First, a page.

To illustrate, the Court finds the reasoning in Reginald Martin to be persuasive. 478 F.Supp.2d 1076. In Reginald Martin, the plaintiff alleged that the defendant insurance company made statements that it was "financially stable" and "profitable, " id. at 1087, when in fact "it was hemorrhaging millions of dollars." Id. at 1090. The court denied the defendant's summary judgment motion because it found the defendant's statements to be actionable in fraud. Thompson's statements are similar to the statements in Reginald Martin. At a time when the Plaintiff manifested concerns regarding ZEA's financial condition, Thompson offered unqualified guarantees that ZEA was able to perform the contract, which according to Thompson's testimony, encompassed an assurance that ZEA could obtain financing. If the truth is that ZEA was not creditworthy at the time the assurances were made, then Thompson's statement was a false statement of material fact, and the Plaintiff's evidence is sufficient to survive summary judgment.

Alternatively, the Defendant argues that the Plaintiff has failed to put forth evidence that Thompson's statements were, in fact, false. The Defendant asserts that, at the time Thompson's assurances were made, "ZEA's financial condition was such that it would have been able to do the things reflected in [the proposed contract]." (Def. Br. in Supp. of Summ. J. at 12.) However, the Plaintiff has submitted financial documentation from ZEA allegedly indicating that ZEA was losing money between July and September of 2008-an apparent reversal from the Plaintiff's prior appraisal of ZEA as a "mildly profitable" company. The Plaintiff has also submitted an email sent by Thompson to the Chairman of the Defendant's Board of Directors on July 29, 2008, in which Thompson described ZEA as being "tapped out of cash, " a characterization of ZEA's financial condition that, again, allegedly conflicts with the Plaintiff's prior appraisal of ZEA. When viewing the summary judgment record in a light most favorable to the Plaintiff, the Court cannot, as a matter of law, conclude that Thompson's statements were true when made.[11] Accordingly, the Plaintiff has submitted sufficient evidence to create a triable issue as to whether Thompson's statements were false.

B. False Statements Made Knowingly or Recklessly

Next, the Defendant argues that the Plaintiff has failed to show that Thompson's statements of existing material fact were made knowingly or recklessly.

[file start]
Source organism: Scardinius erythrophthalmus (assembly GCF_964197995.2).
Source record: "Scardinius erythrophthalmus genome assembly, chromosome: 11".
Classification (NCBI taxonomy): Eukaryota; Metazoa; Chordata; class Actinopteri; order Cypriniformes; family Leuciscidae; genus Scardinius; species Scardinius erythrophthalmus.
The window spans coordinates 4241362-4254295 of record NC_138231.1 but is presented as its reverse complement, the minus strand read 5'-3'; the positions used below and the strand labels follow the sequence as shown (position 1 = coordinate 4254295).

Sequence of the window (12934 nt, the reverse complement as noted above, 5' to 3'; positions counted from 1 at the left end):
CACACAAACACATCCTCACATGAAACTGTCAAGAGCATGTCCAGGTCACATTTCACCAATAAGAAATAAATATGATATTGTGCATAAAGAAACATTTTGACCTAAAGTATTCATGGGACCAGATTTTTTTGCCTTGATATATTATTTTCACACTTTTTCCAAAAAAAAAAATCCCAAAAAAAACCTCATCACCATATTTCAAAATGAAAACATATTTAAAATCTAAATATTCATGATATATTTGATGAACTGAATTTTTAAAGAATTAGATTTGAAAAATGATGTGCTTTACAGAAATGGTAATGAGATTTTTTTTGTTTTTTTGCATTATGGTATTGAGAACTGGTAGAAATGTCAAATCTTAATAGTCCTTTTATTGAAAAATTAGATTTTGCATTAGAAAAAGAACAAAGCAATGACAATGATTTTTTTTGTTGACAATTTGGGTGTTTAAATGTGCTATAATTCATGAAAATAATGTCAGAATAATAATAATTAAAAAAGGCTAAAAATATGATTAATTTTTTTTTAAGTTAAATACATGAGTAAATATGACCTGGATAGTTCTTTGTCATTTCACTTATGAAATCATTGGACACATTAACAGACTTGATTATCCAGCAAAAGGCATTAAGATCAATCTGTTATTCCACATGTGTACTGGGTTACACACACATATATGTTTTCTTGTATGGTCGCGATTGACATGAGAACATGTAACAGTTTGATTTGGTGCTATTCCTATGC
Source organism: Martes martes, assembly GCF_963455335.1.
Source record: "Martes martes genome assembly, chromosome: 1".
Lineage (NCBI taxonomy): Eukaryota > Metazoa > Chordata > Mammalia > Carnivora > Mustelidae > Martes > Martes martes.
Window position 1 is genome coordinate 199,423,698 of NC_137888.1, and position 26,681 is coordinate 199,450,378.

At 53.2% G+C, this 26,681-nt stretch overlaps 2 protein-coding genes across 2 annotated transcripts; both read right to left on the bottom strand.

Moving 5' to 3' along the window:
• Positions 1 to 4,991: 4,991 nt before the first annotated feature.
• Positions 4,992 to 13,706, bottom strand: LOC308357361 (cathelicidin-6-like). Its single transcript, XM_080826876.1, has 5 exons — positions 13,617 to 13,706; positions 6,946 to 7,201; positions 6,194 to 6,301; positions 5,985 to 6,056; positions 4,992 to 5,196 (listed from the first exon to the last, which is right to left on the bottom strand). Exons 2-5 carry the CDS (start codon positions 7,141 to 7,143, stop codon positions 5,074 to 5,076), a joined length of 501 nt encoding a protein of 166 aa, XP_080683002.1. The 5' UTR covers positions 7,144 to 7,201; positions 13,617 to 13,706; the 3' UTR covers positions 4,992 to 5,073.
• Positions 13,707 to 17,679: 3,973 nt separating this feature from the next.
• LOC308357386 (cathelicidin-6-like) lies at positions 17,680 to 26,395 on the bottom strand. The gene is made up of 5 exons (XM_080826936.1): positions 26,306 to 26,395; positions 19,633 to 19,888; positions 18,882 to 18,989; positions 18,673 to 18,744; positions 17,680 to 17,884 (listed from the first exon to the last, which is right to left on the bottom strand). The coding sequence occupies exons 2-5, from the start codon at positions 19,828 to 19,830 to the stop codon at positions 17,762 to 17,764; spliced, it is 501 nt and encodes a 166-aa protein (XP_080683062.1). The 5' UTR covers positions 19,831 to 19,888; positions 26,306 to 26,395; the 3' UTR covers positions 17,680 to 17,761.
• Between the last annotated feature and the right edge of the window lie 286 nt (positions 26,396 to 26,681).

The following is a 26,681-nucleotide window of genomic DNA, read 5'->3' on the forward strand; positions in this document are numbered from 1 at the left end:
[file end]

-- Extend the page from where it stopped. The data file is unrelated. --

Viewing the evidence in the Plaintiff's favor, a reasonable jury may conclude that Thompson knew or should have known that ZEA lacked the requisite financial stability to perform the contract. Thompson testified that, by August 2008, he was never told of ZEA's "financial problems." However, throughout Loucks' deposition testimony, he states that Thompson possessed financial information related to ZEA-before and after the signing of the parties' contract-that he was unable to disclose due to a confidentiality agreement. According to Loucks, Thompson expressly stated that he possessed financial information not reflected in the financial documents sent to the Plaintiff in August 2008.

Aside from Loucks' testimony, other evidence shows that the extent of Thompson's knowledge is a material fact in dispute. At all times relevant to this lawsuit, the Defendant was a business partner and co-shareholder with ZEA via Global Seed Solutions, and Dennis Thompson was the Defendant's CEO. The Plaintiff has shown instances where the Defendant and ZEA exchanged information or transacted business related to the contract at issue, without a disclosure to the Plaintiff. Most notably, the Defendant provided a $40, 000 loan to ZEA-with the express purpose of assisting with the performance of the contract-which was never communicated to the Plaintiff. The Defendant's business relationship with ZEA, coupled with Thompson's express statements regarding ZEA's financial condition, create a reasonable inference that, if in fact ZEA lacked the requisite financial stability, Thompson would have known that when he made the assurances.

Accordingly, a reasonable jury may conclude that Thompson knew, or recklessly disregarded, that his statements were false.

C. False Statements Made to Induce Plaintiff Action

Next, the Defendant argues that the Plaintiff's evidence is insufficient to show that Thompson made the statements with the intent to induce the Plaintiff's action.

The Plaintiff has submitted evidence that ZEA and the Defendant, through Thompson, made persistent requests for the Plaintiff to provide a pre-payment and sign the proposed contract. Just prior to the Plaintiff's signing of a "Letter of Intent, " ZEA informed the Plaintiff on or about July 28, 2008 that it needed a pre-payment that same week. And on August 6, after Thompson made his assurances to the Plaintiff, he informed the Plaintiff via email that ZEA "really could use the comfort of the signed [Letter of Intent] and transfer of monies." A reasonable jury may infer that Thompson's assurances were aimed at inducing the Plaintiff's commitment.